Hand Evaluations

The Fugl-Meyer, AMAT, Wolf and Chedoke have many high level manual test items like picking up a pencil and using a knife.  These tasks require considerable recovery before hand function can be detected (1-3).   Easy bimanual ADL tasks show clients they can recover hand function earlier than they think is possible.  Why defer hand use when many ADLs do not require full arm or fingertip control? (4). 

A palmar grasp is not a primitive stage infants pass through on the way to a tip pinch.  Level 3 tasks below show that adults use a palmar grasp dozens of times a day.  The tests above also ask clients to use their hand while sitting and lifting their arm to table top height.  The struggle to lift a weak arm increases muscle tone which can make it difficult to open the hand.  Instead Level 2 tasks below show that object manipulation can begin with the affected hand holding an object after doing a hand-to-hand transfer close to the body.  Ignoring hand-to-hand transfers is a large omission on a test of hand function.

 3. Affected hand (AH) reaches for object to hold it still so sound hand (SH) can manipulate it      
    Stir pot: AH reaches for/holds pot handle as SH stirs contents of pot sitting on stove
    Milk: AH reaches for/holds handle of container resting on counter so PH can remove cap
    Spices: AH reaches for/holds container in air so PH can remove lid and reach in with measuring
                spoon to get spice
    Olive oil/soy sauce: AH reaches for/holds bottle resting on counter so PH can remove lid
    Food processor: AH reaches for/holds handle of food container that is propped against stomach
               so SH can reach in and scoop food sticking to sides of the container
    Peel carrot/cucumber: AH reaches for/holds vegetable so SH can peel it.  Wrap paper towel
               around vegetable if extra traction is needed.
    Aluminum foil/waxed paper: AH reaches for/holds box so PH can pull out and tear off a piece
    Detergent: AH reaches for/holds handle of bottle resting on dryer as SH removes cap                 
    Vacuum: AH reaches for/holds cord to side of body with cupped hand to prevent tripping as
              SH maneuvers vacuum
    Water outside plants: AH reaches for/holds handle of watering can sitting on ground so PH can
              use hose to fill container with water
    Restaurant: Both hands reach for/hold sides of tray to carry it to table.  Put drink in center at
              edge that is closest to stomach.  To keep tray from bouncing while walking, prop tray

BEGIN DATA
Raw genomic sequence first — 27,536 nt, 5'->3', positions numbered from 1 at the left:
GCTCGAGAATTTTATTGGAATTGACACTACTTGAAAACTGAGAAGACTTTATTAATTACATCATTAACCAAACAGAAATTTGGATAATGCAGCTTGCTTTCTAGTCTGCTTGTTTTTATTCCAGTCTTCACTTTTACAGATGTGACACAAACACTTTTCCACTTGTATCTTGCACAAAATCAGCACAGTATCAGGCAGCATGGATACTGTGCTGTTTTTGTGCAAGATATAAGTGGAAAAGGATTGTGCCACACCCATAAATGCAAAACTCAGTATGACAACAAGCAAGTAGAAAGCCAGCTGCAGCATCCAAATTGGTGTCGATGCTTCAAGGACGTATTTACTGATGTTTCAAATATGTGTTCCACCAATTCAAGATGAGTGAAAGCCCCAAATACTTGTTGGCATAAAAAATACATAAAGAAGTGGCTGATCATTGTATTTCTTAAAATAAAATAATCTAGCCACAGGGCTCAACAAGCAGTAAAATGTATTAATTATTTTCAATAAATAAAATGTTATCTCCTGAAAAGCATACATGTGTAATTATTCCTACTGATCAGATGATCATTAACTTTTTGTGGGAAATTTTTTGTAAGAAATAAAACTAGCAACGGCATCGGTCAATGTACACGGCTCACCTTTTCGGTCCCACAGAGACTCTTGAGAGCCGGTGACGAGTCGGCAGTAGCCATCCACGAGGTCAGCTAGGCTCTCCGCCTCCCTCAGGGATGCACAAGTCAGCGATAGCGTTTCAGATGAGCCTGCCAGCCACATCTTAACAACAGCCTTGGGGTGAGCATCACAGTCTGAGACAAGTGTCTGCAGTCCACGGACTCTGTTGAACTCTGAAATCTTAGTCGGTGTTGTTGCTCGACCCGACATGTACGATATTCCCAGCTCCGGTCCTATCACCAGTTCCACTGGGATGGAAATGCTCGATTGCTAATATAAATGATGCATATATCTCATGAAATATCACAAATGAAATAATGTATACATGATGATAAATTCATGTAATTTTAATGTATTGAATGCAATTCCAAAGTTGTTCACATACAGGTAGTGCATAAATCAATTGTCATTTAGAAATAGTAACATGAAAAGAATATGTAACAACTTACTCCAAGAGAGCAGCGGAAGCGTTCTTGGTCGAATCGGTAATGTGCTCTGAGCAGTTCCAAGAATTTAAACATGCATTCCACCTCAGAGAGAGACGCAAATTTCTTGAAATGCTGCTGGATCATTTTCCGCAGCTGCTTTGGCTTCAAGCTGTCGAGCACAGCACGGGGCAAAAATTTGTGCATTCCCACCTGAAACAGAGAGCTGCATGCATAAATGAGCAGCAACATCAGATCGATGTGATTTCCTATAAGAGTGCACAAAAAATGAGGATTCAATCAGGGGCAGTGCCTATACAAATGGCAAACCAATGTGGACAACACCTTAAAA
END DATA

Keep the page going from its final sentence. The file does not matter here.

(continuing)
against stomach.

2. AH receives object from SH and holds it close to the body as SH manipulates object
    Shower sitting on chair: SH places nozzle of shower hose in AH hand which holds it near crotch
                so SH can soap and rinse the nooks and crannies
    Shower with nylon poof and shower gel: SH places poof in AH so it can soap up sound arm
    Deodorant: SH puts in AH which holds bottle resting on thigh so SH can remove cap
    Hair dryer: Sitting on close lid of toilet, SH places handle of hair dryer in AH which has wrist
               resting on thigh. Client leans over as SH lifts and fluffs hair
    Pill bottle with "easy-off" cap: In sitting SH puts bottle in AH which holds bottle resting on
               thigh as SH removes cap
    Door: SH places cane in AH which holds cane next to body so SH can close bathroom door
    Banana: SH places banana is AH which repeatedly holds and lets go so SH can pull down peel
    Carry soda/water: SH places can/bottle in AH which rests it against hip while walking to table
    Open soda/water: In sitting SH places can/bottle in AH which holds it still while resting on lap so
              SH can remove lid
    Ear bud: SH places wireless /cell phone in AH which is resting on thigh so SH can place prong
              of ear bud into phone. Ear bud leaves SH free to take notes while talking on phone.
    Carry phone: SH puts wireless/cell phone in AH which holds phone at side of body as SH uses
              cane to walk to couch for extended talk with friends/family
    Transfer photos: SH places camera in AH which is resting on thigh.  AH holds camera as SH
              plugs cord into port in camera and USB port in computer

1. Chae J, Labatia I, Yang G. Upper limb motor function in hemiparesis: Concurrent validity
    of the Arm Motor Ability Test. American Journal of  Physical Medicine. 2003;82(1):1-8.
2. Gustafsson L, Turnpin M, Dorman C. Clinical utility of the Chedoke Arm and Hand Activity
    Inventory for stroke rehabilitation. Canadian Journal of Occupational Therapy. 2010;77:167-173.
3. Rowland T, Gustafsson L, Turnpin M, Henderson R, Read S. Chedoke Arm and Hand Activity
    Inventory-9 (CAHAI-9): A multi-centre investigation of clinical utility. International Journal of
    Therapy and Rehabilitation. 2011;18 (5): 290-298.
4. Dutton R. My Last Degree: A Therapist Goes Home After a Stroke, 2nd ed. Bangor, Maine:
    Booklocker; 2013:55-65.

1 comment:

  1. A group of us [all stroke survivors] have created a stroke survivors online private website www.strokefocus.net] , primarily to connect chronic survivors to each other, and to connect survivors with researchers at our universities.
    dk_475@usc.edu

    ReplyDelete